|Authors||Orsini, A., Le Prestre, P., Brosig, M., Pattberg, P., Gomez-Mera, L., Morin, J-F., Harrison, N., Geyer, R. and Chandler, D.|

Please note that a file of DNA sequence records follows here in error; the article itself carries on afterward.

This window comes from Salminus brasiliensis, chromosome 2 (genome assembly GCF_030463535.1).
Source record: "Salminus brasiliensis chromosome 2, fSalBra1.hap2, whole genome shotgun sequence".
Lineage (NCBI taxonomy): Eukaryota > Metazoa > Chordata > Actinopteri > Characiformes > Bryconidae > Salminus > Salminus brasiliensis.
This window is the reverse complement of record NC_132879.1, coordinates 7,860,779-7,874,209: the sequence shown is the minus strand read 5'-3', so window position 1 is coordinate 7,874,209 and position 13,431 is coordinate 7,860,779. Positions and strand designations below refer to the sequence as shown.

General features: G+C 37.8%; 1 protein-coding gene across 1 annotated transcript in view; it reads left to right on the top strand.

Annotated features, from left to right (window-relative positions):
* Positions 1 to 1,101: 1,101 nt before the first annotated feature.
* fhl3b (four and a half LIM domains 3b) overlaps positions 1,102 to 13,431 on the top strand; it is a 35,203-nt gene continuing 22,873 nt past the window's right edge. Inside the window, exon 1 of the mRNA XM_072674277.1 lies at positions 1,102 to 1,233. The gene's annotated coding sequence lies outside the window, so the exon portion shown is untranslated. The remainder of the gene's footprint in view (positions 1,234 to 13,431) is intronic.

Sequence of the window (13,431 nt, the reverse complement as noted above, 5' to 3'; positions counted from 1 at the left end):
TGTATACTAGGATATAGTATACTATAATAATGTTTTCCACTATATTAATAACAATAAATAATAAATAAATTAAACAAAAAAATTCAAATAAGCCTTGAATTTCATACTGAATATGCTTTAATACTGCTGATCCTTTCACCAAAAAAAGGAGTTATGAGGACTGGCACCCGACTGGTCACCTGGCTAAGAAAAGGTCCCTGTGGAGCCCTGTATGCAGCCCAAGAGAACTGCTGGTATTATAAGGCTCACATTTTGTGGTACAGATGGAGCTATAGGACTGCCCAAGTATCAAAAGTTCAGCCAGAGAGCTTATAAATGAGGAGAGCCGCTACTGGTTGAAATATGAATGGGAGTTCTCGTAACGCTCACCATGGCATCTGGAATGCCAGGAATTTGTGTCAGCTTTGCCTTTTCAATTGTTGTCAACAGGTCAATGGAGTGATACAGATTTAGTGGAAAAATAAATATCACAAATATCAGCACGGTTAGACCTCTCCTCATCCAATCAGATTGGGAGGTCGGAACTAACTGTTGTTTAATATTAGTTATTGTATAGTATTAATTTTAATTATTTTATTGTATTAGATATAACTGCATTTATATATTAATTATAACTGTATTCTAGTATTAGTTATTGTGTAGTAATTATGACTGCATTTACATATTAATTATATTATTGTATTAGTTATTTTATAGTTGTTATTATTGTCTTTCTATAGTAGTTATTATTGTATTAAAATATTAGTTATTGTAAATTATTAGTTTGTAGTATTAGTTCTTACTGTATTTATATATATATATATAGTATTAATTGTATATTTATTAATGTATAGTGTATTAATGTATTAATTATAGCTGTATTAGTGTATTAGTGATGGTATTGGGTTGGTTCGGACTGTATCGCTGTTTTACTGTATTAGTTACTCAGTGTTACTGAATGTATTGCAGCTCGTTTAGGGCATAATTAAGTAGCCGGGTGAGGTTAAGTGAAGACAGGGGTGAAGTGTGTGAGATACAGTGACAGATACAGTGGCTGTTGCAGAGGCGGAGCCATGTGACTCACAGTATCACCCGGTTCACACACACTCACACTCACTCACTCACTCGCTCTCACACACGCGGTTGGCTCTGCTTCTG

That we live in an age of complexity and transition is hardly news. Ours is the age of interconnections, ambiguity, and uncertainty; of the diffusion of authority; of various kinds of revolutions: military, technological, social, political, economic, and even philosophical. What springs from these developments is the feeling of a lack of control. Decision-makers either think they have no other option but to act as they do or are paralyzed by the uncertainties and conflicting pressures they face. The usual solution is to try to reassert control, which leads to new problems. Paradoxically, as our tools to make sense and control societies and our environment increase, our ability to do so diminishes.